During the World War II, many of these bikes were used by the dispatch riders and because of this reason there are two foldable panniers. The bottom half of both the panniers were rusted badly and had to be fabricated using 16 gauge sheet metal. The tank looked fine but on closer inspection resembled a tea stainer. Water in the tank had done the job well and the entire bottom had to be patch welded.
As with all British bikes of that period, the 3HW also had 6 volt electrical system and starting was by magneto while the Lucas dynamo charged the battery. The armatures of the magneto and the dynamo had to be rewound and their field coils retaped and now the sparks were long and blue.
Unlike the modern bikes, where you just start and go, you really have to ‘ride’ a classic bike. Its true to the Triumph 3HW also. Starting is by the familiar decompress and kick drill that was common to all four-stroke 350cc and 500cc singles of that period. Riding is fun and you sit very much where the single saddle seat wants you to. There is very little place to maneouvre once you are seated. If you are looking for a soft ride, forget it. The Triumph has a very basic suspension system. The front has the girder forks with auxiliary tension springs and adjustable trailing links while the rear is rigid. The only form of damping that is available is springs under the saddle seat. While the ride is okay on smooth roads, it’s a bone shaker on rougher roads. Since the rear is unsprung, an unsuspecting rider can easily be thrown out of the saddle seat if the bike hits a pothole. It had happened to me a couple of times but the bike held its line. The 3HW has a low centre of gravity and this allows the rider to lean sharply into curves.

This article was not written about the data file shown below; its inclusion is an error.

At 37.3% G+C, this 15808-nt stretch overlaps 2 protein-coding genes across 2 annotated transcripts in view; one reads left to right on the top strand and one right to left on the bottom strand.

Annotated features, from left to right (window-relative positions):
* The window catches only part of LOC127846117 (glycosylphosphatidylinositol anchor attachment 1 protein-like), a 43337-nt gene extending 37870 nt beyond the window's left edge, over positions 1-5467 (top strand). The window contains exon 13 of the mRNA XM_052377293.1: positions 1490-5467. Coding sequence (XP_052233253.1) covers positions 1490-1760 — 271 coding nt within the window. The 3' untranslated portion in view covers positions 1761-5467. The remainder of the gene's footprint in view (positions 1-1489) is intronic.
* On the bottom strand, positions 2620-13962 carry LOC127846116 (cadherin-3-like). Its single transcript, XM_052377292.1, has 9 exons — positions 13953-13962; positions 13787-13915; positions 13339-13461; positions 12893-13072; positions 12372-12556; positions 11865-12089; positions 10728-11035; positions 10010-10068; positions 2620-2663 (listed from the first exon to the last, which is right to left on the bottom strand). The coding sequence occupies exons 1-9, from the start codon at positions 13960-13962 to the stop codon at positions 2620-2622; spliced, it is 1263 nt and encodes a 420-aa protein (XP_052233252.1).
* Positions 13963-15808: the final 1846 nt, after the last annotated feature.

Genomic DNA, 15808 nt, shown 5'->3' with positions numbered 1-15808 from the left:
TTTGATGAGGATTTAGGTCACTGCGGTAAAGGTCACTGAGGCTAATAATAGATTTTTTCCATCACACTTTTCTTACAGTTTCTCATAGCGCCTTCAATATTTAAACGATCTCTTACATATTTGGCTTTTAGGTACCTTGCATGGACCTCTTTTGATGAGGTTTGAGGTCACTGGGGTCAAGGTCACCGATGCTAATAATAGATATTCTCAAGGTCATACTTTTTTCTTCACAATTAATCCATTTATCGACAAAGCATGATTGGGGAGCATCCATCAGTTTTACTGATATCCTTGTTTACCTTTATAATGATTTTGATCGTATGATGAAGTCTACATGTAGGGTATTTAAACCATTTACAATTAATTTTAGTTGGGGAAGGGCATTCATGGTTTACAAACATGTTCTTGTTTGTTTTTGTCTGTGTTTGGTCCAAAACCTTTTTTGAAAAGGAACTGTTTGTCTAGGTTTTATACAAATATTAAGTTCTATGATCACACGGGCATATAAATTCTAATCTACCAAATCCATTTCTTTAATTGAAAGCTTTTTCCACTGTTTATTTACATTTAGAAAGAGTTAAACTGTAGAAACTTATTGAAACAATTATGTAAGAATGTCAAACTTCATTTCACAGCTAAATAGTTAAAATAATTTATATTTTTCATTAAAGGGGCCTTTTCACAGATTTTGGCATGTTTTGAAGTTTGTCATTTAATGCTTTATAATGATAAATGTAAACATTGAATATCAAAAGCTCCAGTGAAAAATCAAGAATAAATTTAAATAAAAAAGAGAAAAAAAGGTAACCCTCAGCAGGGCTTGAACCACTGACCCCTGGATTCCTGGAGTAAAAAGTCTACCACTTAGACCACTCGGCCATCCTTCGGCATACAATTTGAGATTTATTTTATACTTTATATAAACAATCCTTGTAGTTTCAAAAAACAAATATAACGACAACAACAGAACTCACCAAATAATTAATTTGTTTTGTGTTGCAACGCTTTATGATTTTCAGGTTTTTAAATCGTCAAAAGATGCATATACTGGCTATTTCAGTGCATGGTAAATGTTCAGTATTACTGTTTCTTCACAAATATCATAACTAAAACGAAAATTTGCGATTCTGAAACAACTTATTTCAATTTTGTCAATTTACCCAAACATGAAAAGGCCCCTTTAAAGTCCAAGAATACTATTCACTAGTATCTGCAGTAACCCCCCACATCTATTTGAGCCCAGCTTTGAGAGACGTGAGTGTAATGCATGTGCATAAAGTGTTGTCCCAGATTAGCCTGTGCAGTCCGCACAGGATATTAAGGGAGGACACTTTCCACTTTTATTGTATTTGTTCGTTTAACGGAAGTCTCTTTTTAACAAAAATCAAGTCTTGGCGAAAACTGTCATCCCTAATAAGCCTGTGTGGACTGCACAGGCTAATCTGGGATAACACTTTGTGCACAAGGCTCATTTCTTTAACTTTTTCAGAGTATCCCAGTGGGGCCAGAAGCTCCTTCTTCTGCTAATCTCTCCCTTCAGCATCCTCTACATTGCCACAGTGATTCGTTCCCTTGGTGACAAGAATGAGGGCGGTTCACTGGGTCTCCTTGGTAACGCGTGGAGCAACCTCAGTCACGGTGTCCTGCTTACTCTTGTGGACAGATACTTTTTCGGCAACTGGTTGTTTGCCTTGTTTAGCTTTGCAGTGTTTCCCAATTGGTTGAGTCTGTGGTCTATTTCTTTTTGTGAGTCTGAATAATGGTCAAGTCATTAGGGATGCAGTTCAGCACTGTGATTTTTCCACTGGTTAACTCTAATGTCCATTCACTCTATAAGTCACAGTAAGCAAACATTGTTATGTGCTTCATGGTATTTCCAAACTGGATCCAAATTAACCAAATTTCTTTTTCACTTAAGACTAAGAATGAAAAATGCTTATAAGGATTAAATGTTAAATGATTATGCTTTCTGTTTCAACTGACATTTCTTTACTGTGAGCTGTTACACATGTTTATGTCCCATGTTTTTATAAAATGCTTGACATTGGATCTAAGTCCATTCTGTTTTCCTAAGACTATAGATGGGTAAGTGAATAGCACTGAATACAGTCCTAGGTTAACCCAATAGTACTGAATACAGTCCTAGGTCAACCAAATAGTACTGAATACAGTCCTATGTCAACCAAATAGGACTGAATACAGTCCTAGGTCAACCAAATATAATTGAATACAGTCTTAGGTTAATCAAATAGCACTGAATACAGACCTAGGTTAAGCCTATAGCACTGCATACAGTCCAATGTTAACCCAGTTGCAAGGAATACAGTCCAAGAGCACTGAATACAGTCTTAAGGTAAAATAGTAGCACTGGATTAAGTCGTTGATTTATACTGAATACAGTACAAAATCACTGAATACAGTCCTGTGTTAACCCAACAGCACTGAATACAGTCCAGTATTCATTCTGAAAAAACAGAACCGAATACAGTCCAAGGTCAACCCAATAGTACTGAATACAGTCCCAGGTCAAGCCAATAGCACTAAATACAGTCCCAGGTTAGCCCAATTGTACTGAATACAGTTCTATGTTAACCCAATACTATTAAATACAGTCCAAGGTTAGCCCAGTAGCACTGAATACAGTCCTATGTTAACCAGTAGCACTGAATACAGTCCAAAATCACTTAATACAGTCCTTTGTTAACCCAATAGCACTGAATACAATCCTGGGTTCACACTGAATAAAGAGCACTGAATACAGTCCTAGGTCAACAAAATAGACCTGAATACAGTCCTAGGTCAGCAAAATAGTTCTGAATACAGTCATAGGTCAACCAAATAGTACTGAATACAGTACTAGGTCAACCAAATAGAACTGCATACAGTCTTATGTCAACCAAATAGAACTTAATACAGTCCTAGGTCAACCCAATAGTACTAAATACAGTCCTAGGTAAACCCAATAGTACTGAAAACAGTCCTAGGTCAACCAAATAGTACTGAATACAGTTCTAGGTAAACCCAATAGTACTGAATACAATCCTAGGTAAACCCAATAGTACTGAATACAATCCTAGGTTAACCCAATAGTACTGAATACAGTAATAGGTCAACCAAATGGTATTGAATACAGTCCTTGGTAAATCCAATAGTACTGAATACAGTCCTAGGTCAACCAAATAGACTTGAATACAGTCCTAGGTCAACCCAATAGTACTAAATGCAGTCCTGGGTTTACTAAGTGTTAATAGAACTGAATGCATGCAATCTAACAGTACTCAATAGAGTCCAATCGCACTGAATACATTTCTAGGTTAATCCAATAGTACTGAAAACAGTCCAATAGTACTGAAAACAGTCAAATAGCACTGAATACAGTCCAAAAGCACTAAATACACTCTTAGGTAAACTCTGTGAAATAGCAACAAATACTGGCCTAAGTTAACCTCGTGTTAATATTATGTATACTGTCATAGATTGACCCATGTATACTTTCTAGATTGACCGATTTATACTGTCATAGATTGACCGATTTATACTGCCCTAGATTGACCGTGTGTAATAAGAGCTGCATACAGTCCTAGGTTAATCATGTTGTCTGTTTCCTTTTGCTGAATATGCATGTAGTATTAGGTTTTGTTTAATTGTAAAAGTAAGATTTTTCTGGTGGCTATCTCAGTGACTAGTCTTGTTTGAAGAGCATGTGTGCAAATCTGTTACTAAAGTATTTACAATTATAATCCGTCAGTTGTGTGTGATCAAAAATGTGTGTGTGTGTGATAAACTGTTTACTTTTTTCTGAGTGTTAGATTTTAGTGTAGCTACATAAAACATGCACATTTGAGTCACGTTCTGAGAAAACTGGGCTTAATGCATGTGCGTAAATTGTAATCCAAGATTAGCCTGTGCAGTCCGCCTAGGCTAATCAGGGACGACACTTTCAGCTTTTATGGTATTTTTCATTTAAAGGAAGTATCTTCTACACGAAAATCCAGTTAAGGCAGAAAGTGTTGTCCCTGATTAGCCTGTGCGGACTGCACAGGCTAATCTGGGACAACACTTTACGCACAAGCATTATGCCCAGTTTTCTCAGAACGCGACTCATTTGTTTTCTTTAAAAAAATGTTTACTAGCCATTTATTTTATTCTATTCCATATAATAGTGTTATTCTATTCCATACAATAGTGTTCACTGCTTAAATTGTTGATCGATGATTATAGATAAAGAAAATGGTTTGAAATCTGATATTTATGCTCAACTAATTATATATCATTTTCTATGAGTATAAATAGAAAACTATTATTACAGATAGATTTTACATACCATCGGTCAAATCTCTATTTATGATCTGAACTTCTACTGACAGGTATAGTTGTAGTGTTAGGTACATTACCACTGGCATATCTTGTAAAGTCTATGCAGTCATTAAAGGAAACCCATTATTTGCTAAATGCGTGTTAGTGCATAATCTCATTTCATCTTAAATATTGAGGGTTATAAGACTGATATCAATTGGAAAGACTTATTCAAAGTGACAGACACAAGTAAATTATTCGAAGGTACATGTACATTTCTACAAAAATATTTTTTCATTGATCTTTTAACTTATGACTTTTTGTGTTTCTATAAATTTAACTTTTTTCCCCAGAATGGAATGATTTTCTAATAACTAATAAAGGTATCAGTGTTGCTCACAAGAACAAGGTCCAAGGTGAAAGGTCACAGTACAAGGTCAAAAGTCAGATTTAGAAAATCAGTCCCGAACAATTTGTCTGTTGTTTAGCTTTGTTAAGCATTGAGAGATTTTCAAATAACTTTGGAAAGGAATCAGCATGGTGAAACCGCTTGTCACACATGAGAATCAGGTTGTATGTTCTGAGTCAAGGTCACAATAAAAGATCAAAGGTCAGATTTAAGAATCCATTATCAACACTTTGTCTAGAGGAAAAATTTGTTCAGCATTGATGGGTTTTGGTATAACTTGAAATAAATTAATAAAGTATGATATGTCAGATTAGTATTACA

Vikas had sourced a Smith’s chronometric speedo from somewhere and it is doing a sterling duty. The speedo was not a standard fitment at that time. From the seating position, the speedo and the headlight seem miles ahead and it is a freeky sight to see the girder forks working overtime as the front wheel keeps bobbing up and down vigorously. The bike was originally fitted with an Amal carburettor but since a new one is hard to come by Vikas just fitted in a Mikuni from a Bullet 350 and it is doing yeoman service. The bike has been done up in metallic paint and lots of chrome but they are not period jobs. This is a military bike and had no chrome on it and was originally painted in drab olive green but Vikas decided that he was entitled to a little modification.
The speed of the 3HW is no embarrasment and on last month’s vintage run up the hills of Shimla, it left all the other motorcycles behind including a 1960s Enfield’s Bullet and a 500cc Norton 16H among others.
The feel good factor works to the limit when you ride this bike. Smiles from fellow road users are never in short supply , nobody wants to go one up on you and very few motorist honk like crazy from behind. Some well meaning friends have told me that the airfilterless carb makes a hissing sound and there are other clanking sounds from the body and engine too. Well these may be irritating sounds to them but to me there is symphony in this cacophony. And I am sure I am not the only bike fan who feels this way.